For the festival I reacquainted myself with my Vandercook Universal III. The Vandercook was given to me a couple of years ago, and on a whim I moved it to a storefront and opened up PRESS: Letterpress as a Public Art Project, a hybrid teaching, studio and gallery space on Main Street in North Adams, MA. During the spring semester and start of the summer, I did not use the press once for a personal project. I instructed students, guided fellow artists, and used a press at Penland School of Crafts, but not my own. So I spent the Festival giving my Vadercook some TLC in the form of oil and grease. Then I embarked upon printing a fold-out for a book project. I played around with spacing and leading to place short lines of text across one page, and printed a polymer plate with text on another sheet. It felt great to be with my powerful, flexible machine again, and to remind it of my love for it.




Amy LeePard
Local 205 Shop PB
In celebration of the Festival to Plead for Skills and in the spirit of practice, I worked on cutting and assembling two-by-two inch slides made of black card and printed vellum. These mock slides are fragments of larger printed images, which have been cut down into two inch squares. I mounted the vellum image fragments between two pieces of black card cut into frames resembling 35mm film slide mounts. I cut each frame from larger pieces of black card, using a handmade jig to maintain a consistent size. My upcoming MFA thesis involves a focus on silence and contemplation as elements of practice. This Festival gave me an opportunity to try out new ideas and techniques as sketches or mock-ups for future work.




Lyman Edwards
Local 850 Shop LL
In an attempt to learn the finer points of designing and shaping longboard skateboards, and in preparation for an upcoming workshop teaching middle and high school kids the same, I spent the Festival day building my first in-house longboard. Using nine ply baltic birch plywood, a jig saw, several sheets of sandpaper, a sanding block, painter’s tape, wood stain, and polyurethane, I cut, shaped, sanded, and painted my way to a rather successful new board. This endeavor, in good holding with a long standing practice of repairing, designing, and operating various forms of wheeled transportation, was the most recent and perhaps mechanically simplest incarnation of my love for mechanical propulsion. By the end of the day I was able to test ride my new longboard with manageable results. During its maiden voyage I quickly learned the limits of my skateboard design knowledge. A few minor adjustments and some additional sanding later…success. Version 2.0 shall be built with this new knowledge in mind.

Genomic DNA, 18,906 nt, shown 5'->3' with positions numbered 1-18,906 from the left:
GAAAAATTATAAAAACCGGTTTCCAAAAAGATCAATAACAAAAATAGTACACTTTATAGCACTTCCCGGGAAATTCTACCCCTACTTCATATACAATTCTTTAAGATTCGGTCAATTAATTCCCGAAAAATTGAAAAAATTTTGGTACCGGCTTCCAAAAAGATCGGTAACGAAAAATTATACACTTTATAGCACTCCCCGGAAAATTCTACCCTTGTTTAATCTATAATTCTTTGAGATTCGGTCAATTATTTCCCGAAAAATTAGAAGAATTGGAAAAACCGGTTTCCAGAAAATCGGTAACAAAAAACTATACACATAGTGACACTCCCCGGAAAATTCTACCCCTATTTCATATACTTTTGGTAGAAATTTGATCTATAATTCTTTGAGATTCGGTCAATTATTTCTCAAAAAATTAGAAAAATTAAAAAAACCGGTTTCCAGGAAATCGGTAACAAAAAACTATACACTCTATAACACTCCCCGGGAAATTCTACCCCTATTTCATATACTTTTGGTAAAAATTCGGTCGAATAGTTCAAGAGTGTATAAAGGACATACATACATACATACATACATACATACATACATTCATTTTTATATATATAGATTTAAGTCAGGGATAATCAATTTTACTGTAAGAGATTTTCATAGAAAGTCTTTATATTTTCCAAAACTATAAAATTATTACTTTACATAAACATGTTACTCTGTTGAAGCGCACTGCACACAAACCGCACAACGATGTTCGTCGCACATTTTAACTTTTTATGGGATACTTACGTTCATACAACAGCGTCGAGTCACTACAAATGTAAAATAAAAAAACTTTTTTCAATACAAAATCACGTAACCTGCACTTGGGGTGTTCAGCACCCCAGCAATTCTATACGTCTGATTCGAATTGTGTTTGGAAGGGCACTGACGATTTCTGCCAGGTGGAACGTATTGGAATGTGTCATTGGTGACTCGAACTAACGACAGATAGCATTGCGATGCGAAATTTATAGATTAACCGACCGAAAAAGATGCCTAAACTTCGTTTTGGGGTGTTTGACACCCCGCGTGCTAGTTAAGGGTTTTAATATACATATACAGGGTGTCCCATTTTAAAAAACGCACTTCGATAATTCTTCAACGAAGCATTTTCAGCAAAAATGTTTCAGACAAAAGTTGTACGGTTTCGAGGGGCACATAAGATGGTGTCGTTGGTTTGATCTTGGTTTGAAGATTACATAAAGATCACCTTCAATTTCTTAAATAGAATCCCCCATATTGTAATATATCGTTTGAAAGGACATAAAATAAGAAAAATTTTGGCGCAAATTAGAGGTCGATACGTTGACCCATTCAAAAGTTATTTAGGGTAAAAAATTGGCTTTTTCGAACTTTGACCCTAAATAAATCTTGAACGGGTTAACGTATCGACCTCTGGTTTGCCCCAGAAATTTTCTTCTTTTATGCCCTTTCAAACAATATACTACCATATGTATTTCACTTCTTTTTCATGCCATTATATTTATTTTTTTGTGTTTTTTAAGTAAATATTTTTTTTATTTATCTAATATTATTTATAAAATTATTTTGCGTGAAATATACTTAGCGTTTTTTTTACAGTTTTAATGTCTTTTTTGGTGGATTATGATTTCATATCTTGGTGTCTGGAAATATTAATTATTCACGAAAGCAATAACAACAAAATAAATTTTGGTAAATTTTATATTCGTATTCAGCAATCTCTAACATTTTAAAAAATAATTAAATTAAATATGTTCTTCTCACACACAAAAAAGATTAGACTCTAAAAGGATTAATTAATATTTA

Rebecca Gilbert
Local 503 Shop FP
I spent the day continuing to build a form for a small print. The AlphaBlocks type I am using for this project is designed to fit together in a grid, offering a variety of options for shapes and letterforms. The print is two by three inches and is a sort of visual representation of the interior of a beehive, this one focusing on the honey flow. I’m having great fun creating color separations. So far it is comprised of six letterpress print runs, and will probably be nine or ten colors before completed.




Theo Stewart-Stand
Local 718 Shop TS
This is an attempt at creating spinning utensils. It gives you the vantage point from the place mat. 
I had a bit of back and forth with the local drug store where I printed the images. Take care, Theo




Erin Sweeney
Local 603 Shop ES
On July 7, 2012, I celebrated the Festival to Plead for Skills here in southern New Hampshire by practicing the piano hinge album structure. I had made this structure only once before and then had attempted to teach it in one of my Book School classes this past spring at my shop. Because I had not made the structure since 2008, I promptly screwed up one of my students’ books. I’ve been exploring album structures of late in order to teach them successfully. Practice went well, many notes were made, and more changes within the making of these albums will occur in the forthcoming weeks…as many hours as it takes!




Kathleen Richert
Local 612 Shop KR
I did spend July 7 practicing a skill–rendering landforms with watercolor. I was on a solo cross-country painting trip so couldn’t photograph myself at work. Instead, I offer this image of my watercolor block and paintbox overlooking the Methow River Valley in Twisp, WA. I’m always amused with people’s response when I tell them these are my vacation pictures. As long as it takes!